This Machine


this machine weren’t built to last …

(a long ride in a slow machine) 


planned obsolescence

is the order of the day:

for this here machine weren’t built to last.


the quest for longevity 

and the anti-aging narrative

have no business with

the corporeal self;

whose nuts and bolts

inevitably succumb to the passage of time:


wear and tear, 

rust and ruin  

– no trade-ins, nor upgrades

just back-street botched jobs 

to keep the motor ticking over a little while longer

(if you’re lucky).



I take full ownership of this auld rust bucket;

embracing all of its faults, 

limitations and flaws 

– proud of its protracted mileage and tired-out tread. 


the beaten panels that house this self

will neither define nor restrain me.

though no further demands will be made on 

this clapped-out contraption:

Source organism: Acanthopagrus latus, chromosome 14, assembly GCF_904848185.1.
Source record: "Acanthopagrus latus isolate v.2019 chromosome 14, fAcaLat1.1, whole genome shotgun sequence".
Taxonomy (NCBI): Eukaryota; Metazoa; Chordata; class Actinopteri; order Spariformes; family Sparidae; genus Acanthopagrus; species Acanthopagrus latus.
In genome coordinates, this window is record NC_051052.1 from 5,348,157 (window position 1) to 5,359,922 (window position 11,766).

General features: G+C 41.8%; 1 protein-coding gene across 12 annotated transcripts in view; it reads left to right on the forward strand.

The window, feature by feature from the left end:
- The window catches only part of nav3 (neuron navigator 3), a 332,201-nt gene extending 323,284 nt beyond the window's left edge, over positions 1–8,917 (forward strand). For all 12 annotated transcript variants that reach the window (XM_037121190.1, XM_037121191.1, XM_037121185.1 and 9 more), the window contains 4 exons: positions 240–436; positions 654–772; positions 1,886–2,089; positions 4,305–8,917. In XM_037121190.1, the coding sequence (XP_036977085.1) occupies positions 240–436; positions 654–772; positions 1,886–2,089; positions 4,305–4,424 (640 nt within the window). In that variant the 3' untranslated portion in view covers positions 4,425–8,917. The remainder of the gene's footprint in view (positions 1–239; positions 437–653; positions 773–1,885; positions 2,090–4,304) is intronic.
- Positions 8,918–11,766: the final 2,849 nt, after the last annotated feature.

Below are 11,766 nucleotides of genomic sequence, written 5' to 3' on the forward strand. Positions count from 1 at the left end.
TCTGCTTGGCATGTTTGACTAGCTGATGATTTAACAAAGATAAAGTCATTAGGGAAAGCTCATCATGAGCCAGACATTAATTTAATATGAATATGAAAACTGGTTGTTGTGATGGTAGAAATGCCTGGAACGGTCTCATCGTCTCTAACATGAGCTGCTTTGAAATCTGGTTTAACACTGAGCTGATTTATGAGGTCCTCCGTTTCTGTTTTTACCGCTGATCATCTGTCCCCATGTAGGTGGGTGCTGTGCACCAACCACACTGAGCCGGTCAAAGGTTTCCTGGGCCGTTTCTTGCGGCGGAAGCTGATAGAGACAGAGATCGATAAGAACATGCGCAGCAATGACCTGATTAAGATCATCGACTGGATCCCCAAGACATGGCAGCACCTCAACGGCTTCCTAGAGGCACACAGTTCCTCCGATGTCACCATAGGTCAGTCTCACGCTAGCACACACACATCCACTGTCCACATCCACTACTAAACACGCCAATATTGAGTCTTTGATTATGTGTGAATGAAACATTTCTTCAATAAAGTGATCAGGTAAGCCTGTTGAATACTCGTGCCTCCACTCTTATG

from A to B is the sum of my desired destination now – no further. 


you may push me to the limits: 

dent my dignity, 



– go ahead if you dare  (touch wood) 


 for this is what I have at my disposal 

and this is what I will work with,

not with any grovelling sense of gratitude 

to some pie in the sky grand designer of sorts;

but, with a grudging acceptance 

that the boulevard to breakdown is part of (and not opposed to) the business of life and living.


and, I, for one,

am most definitely, yet reluctantly, in for the ride. 




Emma Lumsden 12/12/23






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2 Responses to This Machine

    1. An amusingly interesting / metaphorical take on the body as machine and mortality.

      Comment by pejman sadiri on 21 January, 2024 at 10:44 pm
    2. Your unique voice has expressed a beautiful poem only you could find. Thankyou. I join you in the resistance

      Comment by Daniel Plackett on 21 January, 2024 at 10:46 pm

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